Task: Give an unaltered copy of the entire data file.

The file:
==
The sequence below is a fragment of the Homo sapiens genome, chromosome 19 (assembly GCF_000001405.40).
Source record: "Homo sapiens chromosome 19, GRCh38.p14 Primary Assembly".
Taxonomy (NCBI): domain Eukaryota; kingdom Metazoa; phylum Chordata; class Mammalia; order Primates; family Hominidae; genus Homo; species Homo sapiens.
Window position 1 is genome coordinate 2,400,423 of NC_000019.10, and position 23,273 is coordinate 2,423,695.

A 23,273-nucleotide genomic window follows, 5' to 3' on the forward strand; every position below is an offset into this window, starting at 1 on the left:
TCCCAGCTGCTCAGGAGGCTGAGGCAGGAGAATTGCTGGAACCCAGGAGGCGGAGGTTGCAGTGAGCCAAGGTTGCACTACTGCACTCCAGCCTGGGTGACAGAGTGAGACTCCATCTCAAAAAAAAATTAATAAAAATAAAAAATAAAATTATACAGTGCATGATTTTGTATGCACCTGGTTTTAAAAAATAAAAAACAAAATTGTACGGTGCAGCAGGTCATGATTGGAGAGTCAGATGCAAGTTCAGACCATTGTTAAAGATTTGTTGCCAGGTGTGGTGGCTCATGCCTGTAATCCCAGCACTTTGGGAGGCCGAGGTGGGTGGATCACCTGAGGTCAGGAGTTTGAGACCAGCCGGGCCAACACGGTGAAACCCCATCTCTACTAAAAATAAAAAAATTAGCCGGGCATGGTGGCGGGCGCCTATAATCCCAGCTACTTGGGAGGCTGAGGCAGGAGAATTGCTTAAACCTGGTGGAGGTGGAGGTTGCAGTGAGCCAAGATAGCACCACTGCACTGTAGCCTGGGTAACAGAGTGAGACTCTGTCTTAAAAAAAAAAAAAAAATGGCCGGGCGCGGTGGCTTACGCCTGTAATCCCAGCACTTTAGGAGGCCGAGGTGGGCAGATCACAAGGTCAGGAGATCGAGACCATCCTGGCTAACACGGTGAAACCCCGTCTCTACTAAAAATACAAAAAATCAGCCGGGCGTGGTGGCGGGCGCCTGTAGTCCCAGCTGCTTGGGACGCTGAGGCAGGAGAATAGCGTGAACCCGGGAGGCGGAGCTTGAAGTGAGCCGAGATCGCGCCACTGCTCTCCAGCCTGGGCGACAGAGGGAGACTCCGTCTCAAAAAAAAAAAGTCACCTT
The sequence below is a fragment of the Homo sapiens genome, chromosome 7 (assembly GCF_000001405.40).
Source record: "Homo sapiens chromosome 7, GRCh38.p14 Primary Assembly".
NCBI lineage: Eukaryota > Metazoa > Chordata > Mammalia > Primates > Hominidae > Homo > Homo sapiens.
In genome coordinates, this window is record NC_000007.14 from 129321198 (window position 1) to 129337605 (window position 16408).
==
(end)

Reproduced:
The sequence below is a fragment of the Homo sapiens genome, chromosome 19 (assembly GCF_000001405.40).
Source record: "Homo sapiens chromosome 19, GRCh38.p14 Primary Assembly".
Taxonomy (NCBI): domain Eukaryota; kingdom Metazoa; phylum Chordata; class Mammalia; order Primates; family Hominidae; genus Homo; species Homo sapiens.
Window position 1 is genome coordinate 2,400,423 of NC_000019.10, and position 23,273 is coordinate 2,423,695.

A 23,273-nucleotide genomic window follows, 5' to 3' on the forward strand; every position below is an offset into this window, starting at 1 on the left:
TCCCAGCTGCTCAGGAGGCTGAGGCAGGAGAATTGCTGGAACCCAGGAGGCGGAGGTTGCAGTGAGCCAAGGTTGCACTACTGCACTCCAGCCTGGGTGACAGAGTGAGACTCCATCTCAAAAAAAAATTAATAAAAATAAAAAATAAAATTATACAGTGCATGATTTTGTATGCACCTGGTTTTAAAAAATAAAAAACAAAATTGTACGGTGCAGCAGGTCATGATTGGAGAGTCAGATGCAAGTTCAGACCATTGTTAAAGATTTGTTGCCAGGTGTGGTGGCTCATGCCTGTAATCCCAGCACTTTGGGAGGCCGAGGTGGGTGGATCACCTGAGGTCAGGAGTTTGAGACCAGCCGGGCCAACACGGTGAAACCCCATCTCTACTAAAAATAAAAAAATTAGCCGGGCATGGTGGCGGGCGCCTATAATCCCAGCTACTTGGGAGGCTGAGGCAGGAGAATTGCTTAAACCTGGTGGAGGTGGAGGTTGCAGTGAGCCAAGATAGCACCACTGCACTGTAGCCTGGGTAACAGAGTGAGACTCTGTCTTAAAAAAAAAAAAAAAATGGCCGGGCGCGGTGGCTTACGCCTGTAATCCCAGCACTTTAGGAGGCCGAGGTGGGCAGATCACAAGGTCAGGAGATCGAGACCATCCTGGCTAACACGGTGAAACCCCGTCTCTACTAAAAATACAAAAAATCAGCCGGGCGTGGTGGCGGGCGCCTGTAGTCCCAGCTGCTTGGGACGCTGAGGCAGGAGAATAGCGTGAACCCGGGAGGCGGAGCTTGAAGTGAGCCGAGATCGCGCCACTGCTCTCCAGCCTGGGCGACAGAGGGAGACTCCGTCTCAAAAAAAAAAAGTCACCTT
The sequence below is a fragment of the Homo sapiens genome, chromosome 7 (assembly GCF_000001405.40).
Source record: "Homo sapiens chromosome 7, GRCh38.p14 Primary Assembly".
NCBI lineage: Eukaryota > Metazoa > Chordata > Mammalia > Primates > Hominidae > Homo > Homo sapiens.
In genome coordinates, this window is record NC_000007.14 from 129321198 (window position 1) to 129337605 (window position 16408).